If, like me, you missed the ’60s, but always wished you’d been there, be sure and read David Curtis’ new book about an aspect of London’s alternative, experimental art scene – the Arts Labs and the artists who made it possible. Read my review of the book published today in Studio International.
What if we could adjust to new creative ways of doing things, to make and experience art to keep it relevant during times of Lockdown? Use of digital technologies facilitates an art made for networks and is a way for people to have a connection through art across the globe when museums and galleries are unable to open to the public. Read my article published today in Studio International.
Very soon, artificial intelligence (AI) will probably be present in all aspects of our lives. The Barbican’s new exhibition (till 26 August) attempts to address the question where do we end and where does it begin? Read my review just published in Studio International.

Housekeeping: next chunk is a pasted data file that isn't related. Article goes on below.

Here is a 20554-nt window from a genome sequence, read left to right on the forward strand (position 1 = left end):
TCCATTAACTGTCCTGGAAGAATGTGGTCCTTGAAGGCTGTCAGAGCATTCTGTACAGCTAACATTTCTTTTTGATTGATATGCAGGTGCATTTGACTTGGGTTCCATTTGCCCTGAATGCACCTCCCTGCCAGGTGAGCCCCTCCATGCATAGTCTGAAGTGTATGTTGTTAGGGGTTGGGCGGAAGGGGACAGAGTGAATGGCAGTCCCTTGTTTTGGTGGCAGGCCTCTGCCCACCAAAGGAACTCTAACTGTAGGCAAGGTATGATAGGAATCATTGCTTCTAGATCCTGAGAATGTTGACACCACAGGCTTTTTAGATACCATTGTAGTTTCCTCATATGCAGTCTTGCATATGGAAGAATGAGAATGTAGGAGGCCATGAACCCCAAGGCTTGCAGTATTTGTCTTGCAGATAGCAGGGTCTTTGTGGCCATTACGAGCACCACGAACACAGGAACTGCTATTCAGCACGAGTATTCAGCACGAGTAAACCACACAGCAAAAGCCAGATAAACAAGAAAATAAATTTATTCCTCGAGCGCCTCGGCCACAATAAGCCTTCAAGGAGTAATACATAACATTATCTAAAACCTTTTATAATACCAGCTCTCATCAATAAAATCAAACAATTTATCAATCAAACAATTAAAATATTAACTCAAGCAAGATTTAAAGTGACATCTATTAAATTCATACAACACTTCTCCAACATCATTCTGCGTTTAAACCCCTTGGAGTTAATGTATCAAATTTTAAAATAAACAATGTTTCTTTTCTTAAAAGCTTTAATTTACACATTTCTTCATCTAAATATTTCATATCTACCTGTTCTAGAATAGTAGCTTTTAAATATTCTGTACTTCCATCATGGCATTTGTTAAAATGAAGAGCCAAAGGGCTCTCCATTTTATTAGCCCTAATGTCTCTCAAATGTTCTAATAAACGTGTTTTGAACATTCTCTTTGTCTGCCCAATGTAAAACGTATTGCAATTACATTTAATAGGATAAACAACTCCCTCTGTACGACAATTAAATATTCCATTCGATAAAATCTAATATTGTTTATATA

Read my review in Studio International of the new display of computer art at the Victoria & Albert Museum London – Chance and Control: Art in the age of Computers and learn of the remarkable diversity of the V&A’s collection and how it has grown from early beginnings in just ten years. Among many things of interest here are three fabulous works by Harold Cohen from his early, mid and later period. Exhibition on now until 18 November 2018.
Fifty years on from Cybernetic Serendipity, the 1968 exhibition of computer art, Studio International remembers the impact and legacy of this seminal show. Read my article which looks at the history of the exhibition and how it has shaped digital art in the years since.
AND Congratulations to Paul Brown for his show Process, Chance, and Serendipity: Art That Makes Itself at the National Academy of Sciences in Washington D.C. on now until 15 July 2018. Read a review in the New Scientist.